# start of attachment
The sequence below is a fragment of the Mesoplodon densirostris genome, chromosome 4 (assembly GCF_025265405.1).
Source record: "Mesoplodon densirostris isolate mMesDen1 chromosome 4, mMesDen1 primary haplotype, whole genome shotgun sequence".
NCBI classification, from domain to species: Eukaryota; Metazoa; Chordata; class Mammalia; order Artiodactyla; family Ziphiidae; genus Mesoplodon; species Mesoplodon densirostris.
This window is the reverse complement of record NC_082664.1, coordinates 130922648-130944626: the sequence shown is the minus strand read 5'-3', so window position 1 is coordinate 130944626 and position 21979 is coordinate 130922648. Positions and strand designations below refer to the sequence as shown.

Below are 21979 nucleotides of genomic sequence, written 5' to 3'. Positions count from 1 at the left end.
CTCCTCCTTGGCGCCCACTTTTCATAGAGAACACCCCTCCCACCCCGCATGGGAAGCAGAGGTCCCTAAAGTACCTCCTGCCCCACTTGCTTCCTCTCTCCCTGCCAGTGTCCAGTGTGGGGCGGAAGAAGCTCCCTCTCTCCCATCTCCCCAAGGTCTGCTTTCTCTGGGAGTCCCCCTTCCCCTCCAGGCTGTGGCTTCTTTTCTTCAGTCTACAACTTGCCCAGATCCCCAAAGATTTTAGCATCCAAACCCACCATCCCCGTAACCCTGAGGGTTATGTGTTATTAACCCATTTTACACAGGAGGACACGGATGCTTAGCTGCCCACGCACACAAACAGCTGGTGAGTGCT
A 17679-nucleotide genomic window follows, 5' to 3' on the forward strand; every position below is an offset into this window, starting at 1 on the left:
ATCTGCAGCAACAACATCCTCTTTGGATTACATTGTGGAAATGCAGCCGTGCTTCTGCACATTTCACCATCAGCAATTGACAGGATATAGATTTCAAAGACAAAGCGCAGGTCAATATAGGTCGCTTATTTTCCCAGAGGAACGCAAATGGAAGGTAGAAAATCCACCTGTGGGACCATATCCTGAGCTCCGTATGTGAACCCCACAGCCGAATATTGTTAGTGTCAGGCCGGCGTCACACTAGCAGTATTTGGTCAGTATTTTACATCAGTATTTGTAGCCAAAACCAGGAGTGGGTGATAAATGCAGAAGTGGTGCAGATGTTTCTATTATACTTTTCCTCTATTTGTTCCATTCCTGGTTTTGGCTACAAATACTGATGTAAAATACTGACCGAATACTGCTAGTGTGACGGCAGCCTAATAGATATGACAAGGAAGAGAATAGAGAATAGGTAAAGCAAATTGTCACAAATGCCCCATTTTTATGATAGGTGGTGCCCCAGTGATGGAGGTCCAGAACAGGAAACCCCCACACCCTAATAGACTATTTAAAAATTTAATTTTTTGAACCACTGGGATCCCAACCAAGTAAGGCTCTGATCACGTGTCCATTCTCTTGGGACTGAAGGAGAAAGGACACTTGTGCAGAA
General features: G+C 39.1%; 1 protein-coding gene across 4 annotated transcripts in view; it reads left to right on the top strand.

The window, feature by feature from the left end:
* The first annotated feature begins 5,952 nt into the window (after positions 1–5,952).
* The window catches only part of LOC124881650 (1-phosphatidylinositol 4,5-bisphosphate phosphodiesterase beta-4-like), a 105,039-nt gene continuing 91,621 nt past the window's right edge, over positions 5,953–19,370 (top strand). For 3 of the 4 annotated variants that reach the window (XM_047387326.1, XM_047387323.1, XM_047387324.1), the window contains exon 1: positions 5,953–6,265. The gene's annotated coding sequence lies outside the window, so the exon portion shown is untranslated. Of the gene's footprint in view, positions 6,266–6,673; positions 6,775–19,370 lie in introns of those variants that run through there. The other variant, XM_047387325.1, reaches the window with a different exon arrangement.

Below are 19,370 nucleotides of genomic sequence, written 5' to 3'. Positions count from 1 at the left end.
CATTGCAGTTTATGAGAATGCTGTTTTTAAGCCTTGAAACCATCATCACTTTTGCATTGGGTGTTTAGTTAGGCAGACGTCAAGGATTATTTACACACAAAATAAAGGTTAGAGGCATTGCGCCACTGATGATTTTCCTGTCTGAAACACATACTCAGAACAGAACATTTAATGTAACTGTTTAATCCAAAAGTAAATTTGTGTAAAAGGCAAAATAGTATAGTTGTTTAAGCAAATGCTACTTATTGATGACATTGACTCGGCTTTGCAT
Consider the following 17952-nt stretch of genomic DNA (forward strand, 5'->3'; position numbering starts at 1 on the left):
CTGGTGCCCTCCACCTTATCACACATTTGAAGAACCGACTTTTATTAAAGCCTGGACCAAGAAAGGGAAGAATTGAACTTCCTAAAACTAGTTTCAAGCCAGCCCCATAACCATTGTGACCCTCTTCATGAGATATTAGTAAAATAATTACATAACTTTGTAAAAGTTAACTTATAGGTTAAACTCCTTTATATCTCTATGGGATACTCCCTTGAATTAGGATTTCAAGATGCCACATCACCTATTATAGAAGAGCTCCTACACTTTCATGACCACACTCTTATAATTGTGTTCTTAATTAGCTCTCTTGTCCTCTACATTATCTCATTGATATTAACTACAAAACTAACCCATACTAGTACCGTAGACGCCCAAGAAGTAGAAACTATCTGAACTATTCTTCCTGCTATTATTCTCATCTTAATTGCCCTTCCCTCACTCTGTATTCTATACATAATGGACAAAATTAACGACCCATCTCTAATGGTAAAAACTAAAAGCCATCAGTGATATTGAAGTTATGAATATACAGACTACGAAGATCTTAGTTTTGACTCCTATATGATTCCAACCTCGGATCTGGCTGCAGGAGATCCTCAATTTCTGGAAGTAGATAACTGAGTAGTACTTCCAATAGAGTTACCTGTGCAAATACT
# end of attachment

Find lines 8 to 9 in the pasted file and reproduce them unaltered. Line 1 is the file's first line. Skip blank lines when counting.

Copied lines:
ATCTGCAGCAACAACATCCTCTTTGGATTACATTGTGGAAATGCAGCCGTGCTTCTGCACATTTCACCATCAGCAATTGACAGGATATAGATTTCAAAGACAAAGCGCAGGTCAATATAGGTCGCTTATTTTCCCAGAGGAACGCAAATGGAAGGTAGAAAATCCACCTGTGGGACCATATCCTGAGCTCCGTATGTGAACCCCACAGCCGAATATTGTTAGTGTCAGGCCGGCGTCACACTAGCAGTATTTGGTCAGTATTTTACATCAGTATTTGTAGCCAAAACCAGGAGTGGGTGATAAATGCAGAAGTGGTGCAGATGTTTCTATTATACTTTTCCTCTATTTGTTCCATTCCTGGTTTTGGCTACAAATACTGATGTAAAATACTGACCGAATACTGCTAGTGTGACGGCAGCCTAATAGATATGACAAGGAAGAGAATAGAGAATAGGTAAAGCAAATTGTCACAAATGCCCCATTTTTATGATAGGTGGTGCCCCAGTGATGGAGGTCCAGAACAGGAAACCCCCACACCCTAATAGACTATTTAAAAATTTAATTTTTTGAACCACTGGGATCCCAACCAAGTAAGGCTCTGATCACGTGTCCATTCTCTTGGGACTGAAGGAGAAAGGACACTTGTGCAGAA
General features: G+C 39.1%; 1 protein-coding gene across 4 annotated transcripts in view; it reads left to right on the top strand.